The former query would still be correct if the name
grover were changed to
hoover or a row was added with the name
Q1: By Parent Height
Create a table
by_parent_height that has a column of the names of all dogs that have
parent, ordered by the height of the parent dog from tallest parent to shortest
-- All dogs with parents ordered by decreasing height of their parent CREATE TABLE by_parent_height AS SELECT "REPLACE THIS LINE WITH YOUR SOLUTION";
fillmore has a parent
eisenhower with height 35, and so
should appear before
grover who has a parent
fillmore with height 32.
The names of dogs with parents of the same height should appear together in any
order. For example,
clinton should both appear at the end, but
either one can come before the other.
sqlite> select * from by_parent_height; herbert fillmore abraham delano grover barack clinton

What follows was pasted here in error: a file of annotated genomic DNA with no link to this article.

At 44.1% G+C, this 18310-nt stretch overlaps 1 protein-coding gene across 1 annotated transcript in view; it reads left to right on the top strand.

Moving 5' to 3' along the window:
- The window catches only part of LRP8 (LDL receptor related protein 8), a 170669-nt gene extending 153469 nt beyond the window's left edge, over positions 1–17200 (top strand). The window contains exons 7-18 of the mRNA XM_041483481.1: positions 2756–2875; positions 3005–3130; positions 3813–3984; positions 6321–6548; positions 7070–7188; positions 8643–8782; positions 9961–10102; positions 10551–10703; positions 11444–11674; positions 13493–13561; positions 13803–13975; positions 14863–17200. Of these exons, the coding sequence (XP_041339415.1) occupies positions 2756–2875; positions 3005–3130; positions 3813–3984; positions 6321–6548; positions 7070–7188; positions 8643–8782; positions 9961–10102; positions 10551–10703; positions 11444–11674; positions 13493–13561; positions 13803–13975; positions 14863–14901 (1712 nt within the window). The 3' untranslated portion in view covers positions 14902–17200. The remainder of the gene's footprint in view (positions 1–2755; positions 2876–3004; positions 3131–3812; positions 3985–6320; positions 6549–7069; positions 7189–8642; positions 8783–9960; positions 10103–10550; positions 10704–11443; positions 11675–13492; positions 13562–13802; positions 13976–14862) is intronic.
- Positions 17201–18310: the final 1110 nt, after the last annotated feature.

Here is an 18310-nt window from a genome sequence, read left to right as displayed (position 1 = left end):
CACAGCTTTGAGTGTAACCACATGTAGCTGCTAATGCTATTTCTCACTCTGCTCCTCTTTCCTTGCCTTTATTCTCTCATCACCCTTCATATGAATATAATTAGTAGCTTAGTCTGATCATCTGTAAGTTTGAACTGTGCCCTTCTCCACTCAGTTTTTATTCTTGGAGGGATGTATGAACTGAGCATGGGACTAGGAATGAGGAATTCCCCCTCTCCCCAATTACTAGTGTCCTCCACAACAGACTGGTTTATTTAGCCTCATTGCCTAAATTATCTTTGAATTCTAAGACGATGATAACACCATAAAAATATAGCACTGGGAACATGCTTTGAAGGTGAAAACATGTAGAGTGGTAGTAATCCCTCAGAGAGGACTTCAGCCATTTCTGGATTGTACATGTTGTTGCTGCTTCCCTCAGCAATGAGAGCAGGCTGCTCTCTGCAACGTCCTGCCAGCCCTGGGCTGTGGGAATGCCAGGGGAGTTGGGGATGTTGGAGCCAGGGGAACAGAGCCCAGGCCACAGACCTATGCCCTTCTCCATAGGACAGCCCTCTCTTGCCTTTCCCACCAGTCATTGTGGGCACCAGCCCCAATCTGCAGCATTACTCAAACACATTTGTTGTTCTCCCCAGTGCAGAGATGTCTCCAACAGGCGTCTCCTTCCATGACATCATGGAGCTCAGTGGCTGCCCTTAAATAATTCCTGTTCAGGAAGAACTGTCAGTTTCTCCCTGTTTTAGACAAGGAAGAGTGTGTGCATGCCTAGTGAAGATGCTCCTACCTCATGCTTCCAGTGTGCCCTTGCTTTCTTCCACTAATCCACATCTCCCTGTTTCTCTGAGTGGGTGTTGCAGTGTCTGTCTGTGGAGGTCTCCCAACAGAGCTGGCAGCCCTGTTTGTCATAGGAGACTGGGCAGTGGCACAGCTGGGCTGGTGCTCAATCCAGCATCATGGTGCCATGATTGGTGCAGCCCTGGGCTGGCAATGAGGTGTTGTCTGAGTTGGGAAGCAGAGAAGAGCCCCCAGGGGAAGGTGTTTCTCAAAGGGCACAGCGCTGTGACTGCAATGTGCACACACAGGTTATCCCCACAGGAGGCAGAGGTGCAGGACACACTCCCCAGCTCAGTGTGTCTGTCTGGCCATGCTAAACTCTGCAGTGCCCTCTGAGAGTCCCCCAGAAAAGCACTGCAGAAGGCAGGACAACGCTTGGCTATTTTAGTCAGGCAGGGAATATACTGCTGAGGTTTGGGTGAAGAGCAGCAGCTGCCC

Use Ok to test your code:
python3 ok -q by_parent_height
Q2: Size of Dogs
The Fédération Cynologique Internationale classifies a standard poodle as over
45 cm and up to 60 cm. The
sizes table describes this and other such
classifications, where a dog must be over the
min and less than or equal to
height to qualify as a
size_of_dogs table with two columns, one for each dog's
another for its
-- The size of each dog CREATE TABLE size_of_dogs AS SELECT "REPLACE THIS LINE WITH YOUR SOLUTION";
The output should look like the following:
sqlite> select * from size_of_dogs; abraham|toy barack|standard clinton|standard delano|standard eisenhower|mini fillmore|mini grover|toy herbert|mini
Use Ok to test your code: